PHOENIX — The NFL opened its annual league meeting Monday with thoughts of a pending return to the Los Angeles market on the minds of many people within the sport. One prominent owner, the New England Patriots’ Robert Kraft, said he believes the league will have two franchises in Los Angeles in time for the 2016 season.
“I was sad 20 years ago when I came into the league, the two teams moved out of the L.A. market,” Kraft said during a break in the meetings Monday. “It was just very unfortunate. I don’t think it’s good that we’ve let a generation of fans, young kids, grow up without a team … It’s not good for the NFL. I really believe within the next year we’ll have two teams in this market. I think there are good plans … We have some real good options. And now we’ll see what happens in the end game.”
Kraft’s comments about Los Angeles came on a day when the NFL announced how it will tweak the wording of the Calvin Johnson rule about what is a legal catch and what isn’t. There also were possible changes to the extra point being contemplated.
But this week’s meetings promise to deliver few major changes, with Kraft confirming that the owners do not intend to expand the NFL playoff field from 12 to 14 teams in the 2015 season. So the prospect of having a team or teams in Los Angeles for the 2016 season is a significant topic of conversation at the resort at which the meetings are being held, with the St. Louis Rams, Oakland Raiders and San Diego Chargers potentially vying for those one to two spots.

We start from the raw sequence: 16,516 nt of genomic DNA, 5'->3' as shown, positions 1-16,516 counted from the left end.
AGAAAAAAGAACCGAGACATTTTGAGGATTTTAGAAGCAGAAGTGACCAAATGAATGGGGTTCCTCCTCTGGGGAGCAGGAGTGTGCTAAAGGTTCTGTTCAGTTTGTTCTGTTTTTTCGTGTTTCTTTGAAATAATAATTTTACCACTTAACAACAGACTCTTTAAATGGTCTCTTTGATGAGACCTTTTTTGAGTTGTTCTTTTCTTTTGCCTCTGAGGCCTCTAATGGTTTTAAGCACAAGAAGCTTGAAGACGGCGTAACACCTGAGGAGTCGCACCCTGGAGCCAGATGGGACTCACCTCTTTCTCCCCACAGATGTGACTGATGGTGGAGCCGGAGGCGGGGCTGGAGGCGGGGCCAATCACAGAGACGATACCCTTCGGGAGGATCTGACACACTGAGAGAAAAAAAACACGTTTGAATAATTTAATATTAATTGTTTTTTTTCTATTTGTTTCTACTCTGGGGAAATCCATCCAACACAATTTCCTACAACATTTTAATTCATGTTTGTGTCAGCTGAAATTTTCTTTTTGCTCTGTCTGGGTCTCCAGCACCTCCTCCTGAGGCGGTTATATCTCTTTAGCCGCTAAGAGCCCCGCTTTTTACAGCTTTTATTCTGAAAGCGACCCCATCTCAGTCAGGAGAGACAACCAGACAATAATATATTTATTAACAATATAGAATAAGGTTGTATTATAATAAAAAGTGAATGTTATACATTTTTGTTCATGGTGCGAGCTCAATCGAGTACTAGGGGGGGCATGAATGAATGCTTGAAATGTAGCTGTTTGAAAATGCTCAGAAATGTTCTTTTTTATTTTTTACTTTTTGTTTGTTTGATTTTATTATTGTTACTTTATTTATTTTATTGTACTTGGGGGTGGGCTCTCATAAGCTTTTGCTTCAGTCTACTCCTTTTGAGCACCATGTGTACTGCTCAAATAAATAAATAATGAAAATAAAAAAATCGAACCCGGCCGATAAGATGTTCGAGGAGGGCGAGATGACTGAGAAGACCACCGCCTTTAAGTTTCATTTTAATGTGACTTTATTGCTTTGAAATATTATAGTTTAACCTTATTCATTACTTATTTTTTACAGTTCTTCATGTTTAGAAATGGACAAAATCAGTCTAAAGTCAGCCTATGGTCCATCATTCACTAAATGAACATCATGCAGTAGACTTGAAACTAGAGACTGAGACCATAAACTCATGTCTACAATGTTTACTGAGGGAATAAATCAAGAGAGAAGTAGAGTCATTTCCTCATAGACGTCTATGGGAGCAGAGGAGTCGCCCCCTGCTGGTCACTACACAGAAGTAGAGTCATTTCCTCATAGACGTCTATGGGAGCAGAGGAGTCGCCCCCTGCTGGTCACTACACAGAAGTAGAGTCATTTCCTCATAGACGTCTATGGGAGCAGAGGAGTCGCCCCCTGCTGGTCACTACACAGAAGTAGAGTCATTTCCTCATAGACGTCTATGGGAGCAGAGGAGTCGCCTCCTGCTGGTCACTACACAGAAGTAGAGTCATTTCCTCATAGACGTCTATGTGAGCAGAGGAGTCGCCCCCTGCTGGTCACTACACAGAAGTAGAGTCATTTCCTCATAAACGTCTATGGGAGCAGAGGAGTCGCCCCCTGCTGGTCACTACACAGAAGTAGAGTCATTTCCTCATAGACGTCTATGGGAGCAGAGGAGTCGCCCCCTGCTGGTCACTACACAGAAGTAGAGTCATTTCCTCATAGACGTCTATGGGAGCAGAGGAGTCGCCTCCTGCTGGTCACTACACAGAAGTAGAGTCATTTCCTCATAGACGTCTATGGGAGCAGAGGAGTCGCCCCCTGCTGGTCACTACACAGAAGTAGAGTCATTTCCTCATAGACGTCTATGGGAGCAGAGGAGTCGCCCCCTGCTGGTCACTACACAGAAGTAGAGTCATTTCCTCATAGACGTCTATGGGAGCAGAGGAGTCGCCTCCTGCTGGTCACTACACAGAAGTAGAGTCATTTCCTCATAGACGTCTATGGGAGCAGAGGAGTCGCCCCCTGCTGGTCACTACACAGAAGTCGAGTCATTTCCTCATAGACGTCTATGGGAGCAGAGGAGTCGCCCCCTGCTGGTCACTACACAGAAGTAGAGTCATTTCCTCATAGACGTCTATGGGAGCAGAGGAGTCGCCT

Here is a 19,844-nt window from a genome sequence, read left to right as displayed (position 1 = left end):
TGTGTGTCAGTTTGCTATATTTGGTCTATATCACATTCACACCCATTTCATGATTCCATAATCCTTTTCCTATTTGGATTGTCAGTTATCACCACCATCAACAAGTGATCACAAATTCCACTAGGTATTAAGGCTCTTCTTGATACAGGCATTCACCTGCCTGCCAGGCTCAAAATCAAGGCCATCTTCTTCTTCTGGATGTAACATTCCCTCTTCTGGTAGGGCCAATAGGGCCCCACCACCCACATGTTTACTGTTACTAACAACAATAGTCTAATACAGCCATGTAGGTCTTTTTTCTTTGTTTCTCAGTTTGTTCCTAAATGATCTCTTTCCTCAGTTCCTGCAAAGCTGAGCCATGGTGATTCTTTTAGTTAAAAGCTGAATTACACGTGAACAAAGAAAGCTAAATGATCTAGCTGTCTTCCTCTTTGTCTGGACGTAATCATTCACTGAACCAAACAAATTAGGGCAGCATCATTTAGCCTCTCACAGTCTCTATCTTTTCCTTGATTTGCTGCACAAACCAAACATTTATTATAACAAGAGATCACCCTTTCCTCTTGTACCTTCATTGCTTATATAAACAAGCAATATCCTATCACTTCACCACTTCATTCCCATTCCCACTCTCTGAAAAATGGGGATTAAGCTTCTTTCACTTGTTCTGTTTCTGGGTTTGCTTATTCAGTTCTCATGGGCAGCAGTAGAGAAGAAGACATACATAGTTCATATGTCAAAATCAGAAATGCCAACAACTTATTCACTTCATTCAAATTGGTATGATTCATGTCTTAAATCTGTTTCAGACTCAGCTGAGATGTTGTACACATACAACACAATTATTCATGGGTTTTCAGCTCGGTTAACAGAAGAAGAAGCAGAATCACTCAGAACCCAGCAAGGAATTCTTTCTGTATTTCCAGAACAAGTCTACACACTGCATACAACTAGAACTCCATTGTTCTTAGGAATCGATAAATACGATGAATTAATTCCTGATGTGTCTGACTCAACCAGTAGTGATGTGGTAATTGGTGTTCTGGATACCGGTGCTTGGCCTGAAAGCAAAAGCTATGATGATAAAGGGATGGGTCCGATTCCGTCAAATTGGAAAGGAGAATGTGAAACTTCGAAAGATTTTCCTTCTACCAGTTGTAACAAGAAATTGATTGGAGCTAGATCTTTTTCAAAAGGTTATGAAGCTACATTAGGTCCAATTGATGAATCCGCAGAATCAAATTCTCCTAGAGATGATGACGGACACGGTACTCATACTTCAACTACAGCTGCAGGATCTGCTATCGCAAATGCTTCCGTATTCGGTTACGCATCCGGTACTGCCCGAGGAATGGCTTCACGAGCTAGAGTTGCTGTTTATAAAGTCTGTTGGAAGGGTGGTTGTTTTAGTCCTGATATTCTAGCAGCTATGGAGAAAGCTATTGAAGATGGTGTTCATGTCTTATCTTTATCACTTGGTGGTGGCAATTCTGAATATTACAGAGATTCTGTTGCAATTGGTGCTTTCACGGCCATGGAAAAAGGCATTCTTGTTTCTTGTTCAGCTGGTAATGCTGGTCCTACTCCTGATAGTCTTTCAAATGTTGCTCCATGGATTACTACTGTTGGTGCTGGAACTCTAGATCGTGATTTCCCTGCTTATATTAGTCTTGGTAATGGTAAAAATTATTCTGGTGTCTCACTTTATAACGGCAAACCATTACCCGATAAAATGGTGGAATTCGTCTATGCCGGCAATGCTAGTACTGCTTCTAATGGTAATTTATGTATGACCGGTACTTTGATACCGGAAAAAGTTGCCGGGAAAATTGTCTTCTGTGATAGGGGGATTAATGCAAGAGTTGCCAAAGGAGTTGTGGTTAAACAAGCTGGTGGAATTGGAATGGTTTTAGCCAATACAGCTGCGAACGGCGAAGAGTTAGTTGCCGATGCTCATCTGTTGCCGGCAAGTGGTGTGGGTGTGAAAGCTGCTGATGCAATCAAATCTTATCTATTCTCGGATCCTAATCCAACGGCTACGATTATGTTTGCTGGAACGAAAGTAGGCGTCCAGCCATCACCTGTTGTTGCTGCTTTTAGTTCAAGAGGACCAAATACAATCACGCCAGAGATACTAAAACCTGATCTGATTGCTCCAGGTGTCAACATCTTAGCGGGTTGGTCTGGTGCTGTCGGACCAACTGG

“I’m just speaking what I believe,” Kraft said. “There might just be one team. But I really think to support the financial commitment of doing the kind of stadium that’s necessary in L.A., you need the resources of two teams. That’s just my feeling. I might be wrong. And then whether it’s done simultaneously or not — personally I feel that would be the best way … It could happen that one would come in later. But I would like to see it be simultaneous.”
Los Angeles has been without an NFL team since the Rams and Raiders left town following the 1994 season.
Kraft said that the teams’ current cities must be given a fair chance to retain their franchises.
“I think we have to be very careful and responsible to different markets to really step up and do what they want to do,” he said. “And if they do, I think we have a responsibility to make sure there’s a team in that market.”
Even so, Kraft also said he believes there will be a team or teams in Los Angeles.
“Somehow I feel we’ll have at least one team in L.A.,” he said.